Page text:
Vertu’s empire stretches from Dunfermline to Exeter. Where are you not yet represented, and what might your priority expansion targets be?

I don’t think there are any areas we’re not in but would like to be. We’re in the major areas of population. I’d have said that’s best. Sheep haven’t learnt to drive yet.

What activity in business gives you greatest pleasure – going over accounts?

I keep out of finance as much as I can. The people side gives me most pleasure. This business doesn’t function without great people. Seeing people develop and get better, and who, given a fresh challenge, beat it.

You’ve a great business then, haven’t you?

We’re not near where we want to be yet on that. But we’re making great strides. Bringing people from outside can be great. But they bring a different culture. It takes a while to get them into your culture.

Could standards of British management be higher?

They’re a heck of a lot higher than before. Gone are the days of four different restaurants for different levels of employee, with chauffeur-driven Jaguars sat outside, and a view that in management everyone else has to serve you. It’s recognised far more that it’s the people in the business who make the difference, not just management.

You consider each customer complaint personally. Does this contribute to maximum efficiency?

[He shows a list of current complaints from all operations on his laptop screen]. I’ve got 53 outstanding complaints reported in this group with £1.3bn turnover. Many of these are for me to check at the weekend. Hopefully they’re already all resolved. I know 13 are, and await my review. It’s something we take very seriously. We don’t get a lot of complaints. There’s probably a month’s worth there. We’re getting better at resolving them, and tracing why they arise in the first place. [He shows an e-mail just received from a customer profusely thankful for how his complaint was handled and assuring he’ll remain loyal]. You may get some complaints around product but the majority centres on management. That means refocusing the particular management on customer service. If they can’t refocus themselves they tend to become exmanagement. We also tend to put our own people into the management when we take over a company. I’m a great fan of the book How to Win Friends and Influence People.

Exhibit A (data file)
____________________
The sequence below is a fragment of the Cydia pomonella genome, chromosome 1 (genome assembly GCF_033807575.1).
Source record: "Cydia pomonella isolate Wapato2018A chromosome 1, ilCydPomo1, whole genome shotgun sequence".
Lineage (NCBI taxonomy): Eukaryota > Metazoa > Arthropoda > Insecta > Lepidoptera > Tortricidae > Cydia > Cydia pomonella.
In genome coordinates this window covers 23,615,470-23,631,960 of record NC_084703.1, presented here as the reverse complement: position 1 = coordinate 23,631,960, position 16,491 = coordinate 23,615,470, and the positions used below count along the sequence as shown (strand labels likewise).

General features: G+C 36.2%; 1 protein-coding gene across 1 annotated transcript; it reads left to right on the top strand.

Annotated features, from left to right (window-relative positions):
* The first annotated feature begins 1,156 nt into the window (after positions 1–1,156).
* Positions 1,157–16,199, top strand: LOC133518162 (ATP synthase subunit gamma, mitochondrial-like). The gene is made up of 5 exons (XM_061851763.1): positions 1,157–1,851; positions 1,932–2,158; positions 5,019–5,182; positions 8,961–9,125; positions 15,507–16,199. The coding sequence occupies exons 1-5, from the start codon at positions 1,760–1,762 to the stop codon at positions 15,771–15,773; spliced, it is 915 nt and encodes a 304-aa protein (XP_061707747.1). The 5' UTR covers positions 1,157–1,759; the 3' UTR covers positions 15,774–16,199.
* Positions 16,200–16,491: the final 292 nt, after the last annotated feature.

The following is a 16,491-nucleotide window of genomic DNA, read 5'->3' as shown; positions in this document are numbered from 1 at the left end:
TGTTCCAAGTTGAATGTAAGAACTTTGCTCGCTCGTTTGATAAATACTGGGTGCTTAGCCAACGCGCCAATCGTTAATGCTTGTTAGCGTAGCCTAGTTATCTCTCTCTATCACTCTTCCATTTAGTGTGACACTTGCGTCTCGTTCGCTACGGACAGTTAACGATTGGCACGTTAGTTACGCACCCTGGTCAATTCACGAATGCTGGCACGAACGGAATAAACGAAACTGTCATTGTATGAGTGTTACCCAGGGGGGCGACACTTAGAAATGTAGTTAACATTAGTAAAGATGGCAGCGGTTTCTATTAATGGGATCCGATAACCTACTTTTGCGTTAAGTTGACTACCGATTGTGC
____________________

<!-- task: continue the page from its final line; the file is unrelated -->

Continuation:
What’s the most notable change in buying trends?

Customers are going for smaller, fuel efficient cars. The sub-£6,000 used car market has become very strong. That’s recession driven. They’re very interested in how much fuel they’ll have to use. The greater fuel efficiency in new cars makes them more affordable because less will be spent on fuel. They use the internet, mobile devices, iPads. Shopping online at John Lewis they get excellent service within 24 hours. They expect that from car dealers. Also, someone told me once a great Chinese proverb – “man who cannot smile should never open shop.” One of the first things I do entering a dealership is ask myself: “Are they smiling, or do they look like they’re waiting to go home?”

Some growing companies hesitate to enlist on the AIM. Does Vertu find it a satisfactory door to private investment?

How else could a team like ours with no money create a business in late 2006 and now have 3,700 employees, £1.3bn turnover and hardly any debt? That’s the benefit of living in a capitalist society, and living in the UK. We’re massively fortunate to live less than three hours away from the world’s financial capital.

If you hadn’t launched into this business what might you have been doing instead? [The one question he has to ponder over]. I’d have found a job. Whether in the North East or not, I’m not sure. I think probably not in the North East, and my family don’t want to move from the North East.